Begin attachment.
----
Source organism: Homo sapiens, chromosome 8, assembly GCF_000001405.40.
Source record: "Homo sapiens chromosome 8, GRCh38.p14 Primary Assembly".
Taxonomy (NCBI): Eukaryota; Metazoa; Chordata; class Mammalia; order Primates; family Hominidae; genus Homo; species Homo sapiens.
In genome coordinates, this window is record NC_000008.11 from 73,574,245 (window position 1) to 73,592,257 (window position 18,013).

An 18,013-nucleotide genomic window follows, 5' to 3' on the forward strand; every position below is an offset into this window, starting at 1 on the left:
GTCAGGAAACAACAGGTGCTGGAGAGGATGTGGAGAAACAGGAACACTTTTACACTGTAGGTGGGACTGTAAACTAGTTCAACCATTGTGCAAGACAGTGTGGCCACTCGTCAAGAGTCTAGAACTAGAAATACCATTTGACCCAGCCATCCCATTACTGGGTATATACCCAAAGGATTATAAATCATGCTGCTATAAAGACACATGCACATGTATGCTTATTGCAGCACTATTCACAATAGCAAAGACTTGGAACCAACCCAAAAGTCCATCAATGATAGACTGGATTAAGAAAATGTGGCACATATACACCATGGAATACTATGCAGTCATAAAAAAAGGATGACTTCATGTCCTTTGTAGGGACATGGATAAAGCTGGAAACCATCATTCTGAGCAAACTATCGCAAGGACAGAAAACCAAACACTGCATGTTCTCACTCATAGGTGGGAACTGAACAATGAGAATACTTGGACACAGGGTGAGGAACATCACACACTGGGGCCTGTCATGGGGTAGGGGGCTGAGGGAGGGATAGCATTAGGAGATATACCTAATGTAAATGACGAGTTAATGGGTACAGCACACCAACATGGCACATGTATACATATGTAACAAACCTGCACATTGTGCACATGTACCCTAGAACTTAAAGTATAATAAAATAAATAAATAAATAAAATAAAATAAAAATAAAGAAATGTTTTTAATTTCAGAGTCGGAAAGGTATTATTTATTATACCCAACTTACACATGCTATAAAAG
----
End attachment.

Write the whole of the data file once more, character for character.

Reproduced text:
Source organism: Homo sapiens, chromosome 8, assembly GCF_000001405.40.
Source record: "Homo sapiens chromosome 8, GRCh38.p14 Primary Assembly".
Taxonomy (NCBI): Eukaryota; Metazoa; Chordata; class Mammalia; order Primates; family Hominidae; genus Homo; species Homo sapiens.
In genome coordinates, this window is record NC_000008.11 from 73,574,245 (window position 1) to 73,592,257 (window position 18,013).

An 18,013-nucleotide genomic window follows, 5' to 3' on the forward strand; every position below is an offset into this window, starting at 1 on the left:
GTCAGGAAACAACAGGTGCTGGAGAGGATGTGGAGAAACAGGAACACTTTTACACTGTAGGTGGGACTGTAAACTAGTTCAACCATTGTGCAAGACAGTGTGGCCACTCGTCAAGAGTCTAGAACTAGAAATACCATTTGACCCAGCCATCCCATTACTGGGTATATACCCAAAGGATTATAAATCATGCTGCTATAAAGACACATGCACATGTATGCTTATTGCAGCACTATTCACAATAGCAAAGACTTGGAACCAACCCAAAAGTCCATCAATGATAGACTGGATTAAGAAAATGTGGCACATATACACCATGGAATACTATGCAGTCATAAAAAAAGGATGACTTCATGTCCTTTGTAGGGACATGGATAAAGCTGGAAACCATCATTCTGAGCAAACTATCGCAAGGACAGAAAACCAAACACTGCATGTTCTCACTCATAGGTGGGAACTGAACAATGAGAATACTTGGACACAGGGTGAGGAACATCACACACTGGGGCCTGTCATGGGGTAGGGGGCTGAGGGAGGGATAGCATTAGGAGATATACCTAATGTAAATGACGAGTTAATGGGTACAGCACACCAACATGGCACATGTATACATATGTAACAAACCTGCACATTGTGCACATGTACCCTAGAACTTAAAGTATAATAAAATAAATAAATAAATAAAATAAAATAAAAATAAAGAAATGTTTTTAATTTCAGAGTCGGAAAGGTATTATTTATTATACCCAACTTACACATGCTATAAAAG